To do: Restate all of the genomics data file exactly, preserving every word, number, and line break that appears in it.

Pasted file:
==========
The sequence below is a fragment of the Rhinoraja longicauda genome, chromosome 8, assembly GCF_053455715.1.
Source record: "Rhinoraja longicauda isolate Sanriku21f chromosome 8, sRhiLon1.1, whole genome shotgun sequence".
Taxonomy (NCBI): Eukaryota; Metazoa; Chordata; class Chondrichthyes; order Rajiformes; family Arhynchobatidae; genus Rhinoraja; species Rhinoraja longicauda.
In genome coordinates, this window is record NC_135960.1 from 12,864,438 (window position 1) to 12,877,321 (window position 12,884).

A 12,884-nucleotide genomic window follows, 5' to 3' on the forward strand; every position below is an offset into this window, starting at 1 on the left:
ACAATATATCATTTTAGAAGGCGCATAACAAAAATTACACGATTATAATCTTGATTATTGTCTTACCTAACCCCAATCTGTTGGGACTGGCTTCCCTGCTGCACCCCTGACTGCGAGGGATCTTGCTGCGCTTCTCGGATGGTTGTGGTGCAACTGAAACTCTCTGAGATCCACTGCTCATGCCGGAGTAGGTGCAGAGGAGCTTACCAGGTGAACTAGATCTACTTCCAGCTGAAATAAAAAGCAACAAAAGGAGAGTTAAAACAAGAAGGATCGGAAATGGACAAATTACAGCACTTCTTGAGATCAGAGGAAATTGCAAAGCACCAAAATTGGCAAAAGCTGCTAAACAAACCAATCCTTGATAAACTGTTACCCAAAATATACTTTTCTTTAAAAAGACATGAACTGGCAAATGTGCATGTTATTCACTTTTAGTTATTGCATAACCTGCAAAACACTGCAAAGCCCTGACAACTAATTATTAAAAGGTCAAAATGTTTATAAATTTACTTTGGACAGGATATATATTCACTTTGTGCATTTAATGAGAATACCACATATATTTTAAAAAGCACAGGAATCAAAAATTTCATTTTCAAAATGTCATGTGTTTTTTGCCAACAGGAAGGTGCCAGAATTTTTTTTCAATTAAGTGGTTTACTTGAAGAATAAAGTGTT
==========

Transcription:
The sequence below is a fragment of the Rhinoraja longicauda genome, chromosome 8, assembly GCF_053455715.1.
Source record: "Rhinoraja longicauda isolate Sanriku21f chromosome 8, sRhiLon1.1, whole genome shotgun sequence".
Taxonomy (NCBI): Eukaryota; Metazoa; Chordata; class Chondrichthyes; order Rajiformes; family Arhynchobatidae; genus Rhinoraja; species Rhinoraja longicauda.
In genome coordinates, this window is record NC_135960.1 from 12,864,438 (window position 1) to 12,877,321 (window position 12,884).

A 12,884-nucleotide genomic window follows, 5' to 3' on the forward strand; every position below is an offset into this window, starting at 1 on the left:
ACAATATATCATTTTAGAAGGCGCATAACAAAAATTACACGATTATAATCTTGATTATTGTCTTACCTAACCCCAATCTGTTGGGACTGGCTTCCCTGCTGCACCCCTGACTGCGAGGGATCTTGCTGCGCTTCTCGGATGGTTGTGGTGCAACTGAAACTCTCTGAGATCCACTGCTCATGCCGGAGTAGGTGCAGAGGAGCTTACCAGGTGAACTAGATCTACTTCCAGCTGAAATAAAAAGCAACAAAAGGAGAGTTAAAACAAGAAGGATCGGAAATGGACAAATTACAGCACTTCTTGAGATCAGAGGAAATTGCAAAGCACCAAAATTGGCAAAAGCTGCTAAACAAACCAATCCTTGATAAACTGTTACCCAAAATATACTTTTCTTTAAAAAGACATGAACTGGCAAATGTGCATGTTATTCACTTTTAGTTATTGCATAACCTGCAAAACACTGCAAAGCCCTGACAACTAATTATTAAAAGGTCAAAATGTTTATAAATTTACTTTGGACAGGATATATATTCACTTTGTGCATTTAATGAGAATACCACATATATTTTAAAAAGCACAGGAATCAAAAATTTCATTTTCAAAATGTCATGTGTTTTTTGCCAACAGGAAGGTGCCAGAATTTTTTTTCAATTAAGTGGTTTACTTGAAGAATAAAGTGTT